3. Search engines can be useful, even more so if you learn to search effectively. It is worth exploring search terms to refine the results you get and save time. Use ‘bookmarks’ to record your search journey so you can re visit it later.
  4. Don’t believe everything you read or see. Maintain a healthy scepticism and look to build evidence and argument by exploring different sources and points of view.
  5. Technology can provide you with an opportunity to experience and engage in learning from different angles or perspectives or even means. You may prefer to watch than read or listen and contribute to a discussion instead of being passive in the learning.
  6. You can learn outside of formal education systems. This means if in class you do not fully understand a topic there are opportunities through technology to revisit or explore these in your own time and at your own pace (Khan Academy etc).

One final point concerning the mobile phone.

The mobile phone continues to evolve way beyond its primary purpose. In doing so it seeks to provide for or satisfy many or all of our needs. In my view it is doing this in a random way, as evolution often dictates it should, including services and facilities that may as time progresses fade away or no longer be offered. It has the opportunity to become an effective tool in managing our learning environment if we use it in that way. It also has the opportunity to become the next step in the evolution of the television (which it is beginning to emulate in so many ways). A technology that has so much to offer and yet we use it for such banal purposes as we use it to feed the most basic of our needs. Many schools will not allow students to use mobile phones in the classroom and often with good reason for we have seen them used for the worst of all reasons. It strikes me odd though that we teach learners to read so they can access books which, at the time, were the communication tool for learning and our approach in formal education to new technology is to put up barriers.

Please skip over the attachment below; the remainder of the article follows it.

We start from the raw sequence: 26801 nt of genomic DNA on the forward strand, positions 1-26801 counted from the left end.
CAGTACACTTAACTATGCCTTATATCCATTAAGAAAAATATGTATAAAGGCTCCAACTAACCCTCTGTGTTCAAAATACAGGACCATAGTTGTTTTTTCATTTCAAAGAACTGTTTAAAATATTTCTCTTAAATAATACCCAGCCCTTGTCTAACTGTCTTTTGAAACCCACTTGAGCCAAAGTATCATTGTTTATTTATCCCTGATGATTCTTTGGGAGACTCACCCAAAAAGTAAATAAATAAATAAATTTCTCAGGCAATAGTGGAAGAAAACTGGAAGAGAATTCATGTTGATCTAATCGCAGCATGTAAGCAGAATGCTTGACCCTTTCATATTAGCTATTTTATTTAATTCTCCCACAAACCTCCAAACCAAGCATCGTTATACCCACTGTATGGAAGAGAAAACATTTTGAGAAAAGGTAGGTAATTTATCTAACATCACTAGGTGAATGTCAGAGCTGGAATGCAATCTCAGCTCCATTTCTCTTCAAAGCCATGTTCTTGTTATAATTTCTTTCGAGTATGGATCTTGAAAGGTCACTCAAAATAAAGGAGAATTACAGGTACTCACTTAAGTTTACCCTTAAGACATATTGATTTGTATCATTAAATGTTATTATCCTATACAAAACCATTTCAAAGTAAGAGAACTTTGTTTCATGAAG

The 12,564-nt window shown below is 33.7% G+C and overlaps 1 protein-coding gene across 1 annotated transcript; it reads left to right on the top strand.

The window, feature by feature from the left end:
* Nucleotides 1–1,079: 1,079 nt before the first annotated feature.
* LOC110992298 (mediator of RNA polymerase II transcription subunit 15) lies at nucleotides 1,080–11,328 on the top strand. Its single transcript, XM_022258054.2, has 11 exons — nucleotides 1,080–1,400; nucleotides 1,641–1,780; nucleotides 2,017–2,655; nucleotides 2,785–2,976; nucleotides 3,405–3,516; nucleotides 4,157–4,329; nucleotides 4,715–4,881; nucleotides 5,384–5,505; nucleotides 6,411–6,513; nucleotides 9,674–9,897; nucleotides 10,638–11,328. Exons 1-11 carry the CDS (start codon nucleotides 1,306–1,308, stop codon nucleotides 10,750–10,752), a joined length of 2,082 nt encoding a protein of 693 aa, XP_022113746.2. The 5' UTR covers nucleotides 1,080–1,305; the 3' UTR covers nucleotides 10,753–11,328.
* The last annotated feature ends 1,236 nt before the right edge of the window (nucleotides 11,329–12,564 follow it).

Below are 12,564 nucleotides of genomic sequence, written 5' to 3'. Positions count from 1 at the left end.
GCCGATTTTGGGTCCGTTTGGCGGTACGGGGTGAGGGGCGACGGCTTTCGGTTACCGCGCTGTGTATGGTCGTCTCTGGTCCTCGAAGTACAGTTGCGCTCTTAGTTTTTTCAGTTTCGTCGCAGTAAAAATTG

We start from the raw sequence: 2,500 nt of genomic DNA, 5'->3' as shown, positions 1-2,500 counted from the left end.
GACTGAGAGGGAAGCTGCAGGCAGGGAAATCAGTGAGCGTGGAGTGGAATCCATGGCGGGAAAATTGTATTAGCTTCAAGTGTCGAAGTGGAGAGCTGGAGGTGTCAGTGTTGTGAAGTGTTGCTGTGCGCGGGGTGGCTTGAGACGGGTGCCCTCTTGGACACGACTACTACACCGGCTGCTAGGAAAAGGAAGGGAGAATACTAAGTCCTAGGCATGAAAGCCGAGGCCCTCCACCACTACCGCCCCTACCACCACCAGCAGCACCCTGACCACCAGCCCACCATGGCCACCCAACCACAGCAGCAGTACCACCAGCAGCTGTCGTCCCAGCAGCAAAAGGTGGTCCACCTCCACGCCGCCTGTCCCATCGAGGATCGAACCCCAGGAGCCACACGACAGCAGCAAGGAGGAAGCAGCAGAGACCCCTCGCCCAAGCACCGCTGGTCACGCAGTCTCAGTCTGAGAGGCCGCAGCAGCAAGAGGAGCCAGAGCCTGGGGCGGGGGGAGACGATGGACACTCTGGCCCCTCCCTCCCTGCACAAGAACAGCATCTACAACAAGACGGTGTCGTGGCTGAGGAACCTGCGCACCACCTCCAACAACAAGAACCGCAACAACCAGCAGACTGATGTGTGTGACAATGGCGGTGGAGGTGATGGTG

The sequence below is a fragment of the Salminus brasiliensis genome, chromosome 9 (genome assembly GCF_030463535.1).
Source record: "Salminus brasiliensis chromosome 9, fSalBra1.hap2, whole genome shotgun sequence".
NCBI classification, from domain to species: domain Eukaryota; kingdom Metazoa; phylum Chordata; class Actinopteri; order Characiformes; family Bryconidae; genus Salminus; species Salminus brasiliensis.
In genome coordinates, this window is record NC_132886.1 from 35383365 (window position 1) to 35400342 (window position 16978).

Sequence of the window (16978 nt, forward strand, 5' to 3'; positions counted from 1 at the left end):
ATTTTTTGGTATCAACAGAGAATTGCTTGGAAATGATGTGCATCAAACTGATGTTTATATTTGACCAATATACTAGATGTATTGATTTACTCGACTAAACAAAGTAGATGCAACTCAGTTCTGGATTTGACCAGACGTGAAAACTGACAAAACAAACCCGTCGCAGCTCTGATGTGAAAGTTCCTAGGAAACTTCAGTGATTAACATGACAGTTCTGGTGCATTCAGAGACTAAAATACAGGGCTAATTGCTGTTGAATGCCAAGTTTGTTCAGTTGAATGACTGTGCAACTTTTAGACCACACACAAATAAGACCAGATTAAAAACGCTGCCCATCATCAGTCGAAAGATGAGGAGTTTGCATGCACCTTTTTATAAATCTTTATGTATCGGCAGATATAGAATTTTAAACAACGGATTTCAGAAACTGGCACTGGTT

A word about future LQ articles

This is the 16th article I have published exploring Learning Quotient and during that time the number of people reading the articles had doubled each month. I think it is time to let people catch up, I have often led charges in educational concepts only to look behind me and realise I am alone!  I will not be publishing a new article next week. Instead I will be reviewing each aspect of LQ and what it means for the teacher and the learner. If you are a parent you may be wondering why I left out that particular perspective on LQ, more of that to come later.

Whilst I am not writing any new articles concerning LQ I am busy putting things together in the form of three books. Early adopters of my concept of LQ have provided positive feedback on its impact in their own lives and their teaching. Whilst this is encouraging I would love to hear challenges or questions about how LQ can make a difference in teaching and learning. You can write to me at kevin@ace-d.co.uk if you do not want to leave a comment on the blog.

%d bloggers like this: